Students impact local nonprofits through communication research

  • Communication students presenting research method projects
  • Communication students presenting research method projects

In the Fall of 2012, The Nebraska Community Blood Bank contacted Professor of Communication Karla Jensen for help with their communication strategies. Specifically, the organization was seeking to understand how they could improve their internal communications within the large and diverse organization.

Student Payton Fallick completed her research at Goodwill
Student Payton Fallick completed her research at Goodwill

The following semester, Jensen arranged for her communication research methods course to engage in a project-based learning opportunity where students used three methodological research approaches to assess the nonprofit. The blood bank was impressed with the work of the students, and urged Jensen to return to analyze the organization’s public communication.

What started as an ask from a Lincoln-local nonprofit has now transformed into an experiential learning experience where students engage with a nonprofit of their choosing. Nearly 200 students have taken the class, and 136 nonprofit organizations have benefitted from their efforts. Larger nonprofits such as Matt Talbot Kitchen & Outreach and the Asian Community Cultural Center have requested to be involved in this process multiple times, and smaller nonprofits like Brave Animal Rescue, Art Bus LNK, and Food Fort have collaborated with students as they launched.

From animals and the arts, to pickleball and thrift stores, Jensen strives to find a placement for each student that builds upon individuals’ passions. Junior communication studies major Yuliia Iziumova shared that she is grateful for the help she received during the project, and in finding a nonprofits which “aligns with [each student's] own interests and passions.” Iziumova also stated that this was a great opportunity “to learn about how nonprofits operate and how challenging it can be for them to find the necessary resources.”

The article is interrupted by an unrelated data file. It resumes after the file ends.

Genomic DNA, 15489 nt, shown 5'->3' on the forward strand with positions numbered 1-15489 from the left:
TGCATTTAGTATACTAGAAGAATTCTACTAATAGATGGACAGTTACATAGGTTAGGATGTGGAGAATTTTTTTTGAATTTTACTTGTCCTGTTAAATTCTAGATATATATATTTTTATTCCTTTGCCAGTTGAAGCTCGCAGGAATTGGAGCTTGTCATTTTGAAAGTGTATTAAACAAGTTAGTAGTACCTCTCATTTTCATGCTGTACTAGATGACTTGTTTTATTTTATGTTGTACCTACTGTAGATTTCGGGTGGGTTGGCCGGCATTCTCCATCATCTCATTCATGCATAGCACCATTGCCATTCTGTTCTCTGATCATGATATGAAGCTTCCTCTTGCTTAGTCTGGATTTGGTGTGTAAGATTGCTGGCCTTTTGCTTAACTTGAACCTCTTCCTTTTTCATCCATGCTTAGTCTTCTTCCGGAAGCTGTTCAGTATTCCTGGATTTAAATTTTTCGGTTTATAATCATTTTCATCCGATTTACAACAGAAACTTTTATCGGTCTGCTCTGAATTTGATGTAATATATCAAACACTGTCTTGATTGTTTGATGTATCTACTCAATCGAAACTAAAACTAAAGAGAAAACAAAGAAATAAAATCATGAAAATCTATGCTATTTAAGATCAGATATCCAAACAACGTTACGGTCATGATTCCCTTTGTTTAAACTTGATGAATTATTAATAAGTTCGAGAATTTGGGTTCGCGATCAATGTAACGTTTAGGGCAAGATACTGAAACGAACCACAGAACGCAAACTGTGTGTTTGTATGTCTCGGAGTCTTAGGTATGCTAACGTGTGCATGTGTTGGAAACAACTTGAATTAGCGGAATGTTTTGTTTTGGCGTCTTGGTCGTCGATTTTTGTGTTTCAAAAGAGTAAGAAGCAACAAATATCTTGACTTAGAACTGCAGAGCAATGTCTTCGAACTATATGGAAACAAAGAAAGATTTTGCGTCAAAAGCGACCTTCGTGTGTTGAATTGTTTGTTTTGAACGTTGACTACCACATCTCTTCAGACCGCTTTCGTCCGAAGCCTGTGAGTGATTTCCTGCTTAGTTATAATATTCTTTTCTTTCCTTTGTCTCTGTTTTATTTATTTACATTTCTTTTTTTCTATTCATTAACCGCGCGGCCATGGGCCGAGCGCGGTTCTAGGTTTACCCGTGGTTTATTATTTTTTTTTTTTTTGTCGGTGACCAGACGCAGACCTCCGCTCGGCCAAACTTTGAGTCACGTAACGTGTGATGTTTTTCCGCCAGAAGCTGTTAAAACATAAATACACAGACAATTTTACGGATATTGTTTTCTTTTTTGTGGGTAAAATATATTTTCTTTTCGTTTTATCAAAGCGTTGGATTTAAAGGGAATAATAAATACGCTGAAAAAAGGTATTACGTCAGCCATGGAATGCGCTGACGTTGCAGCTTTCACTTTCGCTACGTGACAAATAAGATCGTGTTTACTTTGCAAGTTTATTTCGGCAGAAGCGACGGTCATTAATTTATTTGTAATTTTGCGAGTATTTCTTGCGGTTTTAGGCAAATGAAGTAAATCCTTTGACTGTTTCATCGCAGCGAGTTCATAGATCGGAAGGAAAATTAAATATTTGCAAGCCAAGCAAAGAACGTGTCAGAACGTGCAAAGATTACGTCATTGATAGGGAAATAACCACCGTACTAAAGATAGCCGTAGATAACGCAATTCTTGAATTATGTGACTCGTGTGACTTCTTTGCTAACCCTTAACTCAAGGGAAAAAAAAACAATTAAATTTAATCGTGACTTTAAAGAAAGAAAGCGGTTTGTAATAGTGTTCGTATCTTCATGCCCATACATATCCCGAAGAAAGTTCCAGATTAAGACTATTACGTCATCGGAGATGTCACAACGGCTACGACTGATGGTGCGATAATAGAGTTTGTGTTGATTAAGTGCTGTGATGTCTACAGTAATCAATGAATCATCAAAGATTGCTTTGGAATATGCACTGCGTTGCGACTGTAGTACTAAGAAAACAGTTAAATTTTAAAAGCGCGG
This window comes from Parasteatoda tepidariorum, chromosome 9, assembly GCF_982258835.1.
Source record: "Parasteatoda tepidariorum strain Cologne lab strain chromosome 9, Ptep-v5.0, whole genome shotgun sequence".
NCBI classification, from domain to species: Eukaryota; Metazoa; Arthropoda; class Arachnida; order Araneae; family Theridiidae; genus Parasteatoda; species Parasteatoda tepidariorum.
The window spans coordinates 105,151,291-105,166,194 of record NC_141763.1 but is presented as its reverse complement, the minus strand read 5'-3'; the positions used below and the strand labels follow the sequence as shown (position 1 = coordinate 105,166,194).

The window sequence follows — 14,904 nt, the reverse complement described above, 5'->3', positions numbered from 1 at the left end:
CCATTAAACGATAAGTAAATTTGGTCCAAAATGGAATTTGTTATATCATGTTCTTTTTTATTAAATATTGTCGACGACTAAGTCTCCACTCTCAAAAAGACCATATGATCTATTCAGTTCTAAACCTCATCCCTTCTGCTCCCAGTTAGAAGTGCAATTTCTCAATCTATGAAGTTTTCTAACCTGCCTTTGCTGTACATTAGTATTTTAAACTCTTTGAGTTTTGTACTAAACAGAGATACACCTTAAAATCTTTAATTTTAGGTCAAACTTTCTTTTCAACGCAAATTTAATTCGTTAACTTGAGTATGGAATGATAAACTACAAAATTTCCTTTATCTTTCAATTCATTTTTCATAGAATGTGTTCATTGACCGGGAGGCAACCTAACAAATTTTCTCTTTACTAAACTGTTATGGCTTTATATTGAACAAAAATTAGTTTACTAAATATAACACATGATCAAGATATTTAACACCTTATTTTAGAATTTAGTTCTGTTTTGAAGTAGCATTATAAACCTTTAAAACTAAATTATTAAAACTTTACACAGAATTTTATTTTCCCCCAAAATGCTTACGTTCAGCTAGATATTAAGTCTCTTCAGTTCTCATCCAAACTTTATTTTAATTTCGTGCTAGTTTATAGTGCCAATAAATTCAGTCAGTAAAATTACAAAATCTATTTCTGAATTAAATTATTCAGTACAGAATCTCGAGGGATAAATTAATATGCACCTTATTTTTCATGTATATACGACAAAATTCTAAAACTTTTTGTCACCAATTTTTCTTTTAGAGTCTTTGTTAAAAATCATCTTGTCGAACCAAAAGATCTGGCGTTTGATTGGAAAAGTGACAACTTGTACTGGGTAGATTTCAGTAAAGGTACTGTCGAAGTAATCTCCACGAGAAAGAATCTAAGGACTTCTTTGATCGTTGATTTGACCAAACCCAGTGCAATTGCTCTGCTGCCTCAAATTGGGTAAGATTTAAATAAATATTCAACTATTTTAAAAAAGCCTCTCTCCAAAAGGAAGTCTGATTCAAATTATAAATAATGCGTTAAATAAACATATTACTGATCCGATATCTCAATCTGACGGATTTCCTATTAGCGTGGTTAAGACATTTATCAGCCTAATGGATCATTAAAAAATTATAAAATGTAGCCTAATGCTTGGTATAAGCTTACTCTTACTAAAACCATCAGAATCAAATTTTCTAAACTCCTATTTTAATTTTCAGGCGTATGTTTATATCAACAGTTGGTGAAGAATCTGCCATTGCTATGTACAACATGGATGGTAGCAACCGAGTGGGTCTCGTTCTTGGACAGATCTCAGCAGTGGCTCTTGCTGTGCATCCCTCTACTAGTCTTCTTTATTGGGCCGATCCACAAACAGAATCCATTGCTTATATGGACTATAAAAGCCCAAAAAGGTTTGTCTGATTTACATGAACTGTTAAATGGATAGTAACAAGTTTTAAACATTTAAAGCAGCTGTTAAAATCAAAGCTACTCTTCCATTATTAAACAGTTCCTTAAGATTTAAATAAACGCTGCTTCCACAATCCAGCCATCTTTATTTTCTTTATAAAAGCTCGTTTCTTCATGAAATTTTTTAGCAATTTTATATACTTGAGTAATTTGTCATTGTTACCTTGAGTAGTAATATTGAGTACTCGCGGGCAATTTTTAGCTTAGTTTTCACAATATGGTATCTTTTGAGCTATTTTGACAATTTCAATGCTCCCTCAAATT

The process and outcomes

Throughout the semester, each student works cooperatively with their nonprofit to evaluate the organization through the lens of three research methods: ethnography, content and survey analyses. Each approach allows students to examine a different facet of their nonprofit's communication style.

The research is not always easy, but continually proves to be essential for students' academic growth. 

Student Nile Debebe working as a volunteer researcher for Nebraska Appleseed
Student Nile Debebe working as a volunteer researcher for Nebraska Appleseed

Communication studies major Carissa Englert stated, “research is not as daunting as it sounds. The point [of the class] is to use the skills you already have, and to learn and report on a topic for the betterment of the community.” The collective findings from the course are shared with the nonprofit studied, allowing the organization to learn from the research. Each student also presents their research at the Nebraska Wesleyan Student Research and Creative Endeavor Symposium where nonprofits leaders are invited to attend. 

"Research Methods provided me an opportunity to take my writing and academic curiosity to the next level," said communication studies major Jack Tracy. "I've gained an immense amount of respect [for research] and the science behind the process! I've also learned personal skills in the class, like advocating for myself and knowing my limits. This class requires so much time, effort and ambition, and it pays off with the high-quality work that you create. After this class, you can achieve anything in your college career!"

"After this class, you can achieve anything in your college career!"

At the end of the semester, the students leave with a deeper appreciation of how to conduct and apply research. Students also learn a new perspective on nonprofits and form relationships with leaders in our community. Jensen and her students are making a significant impact in our community, and we thank them for all their hard work! 


A version of this article was originally published in the communication studies' newsletter by student Payton Fallick.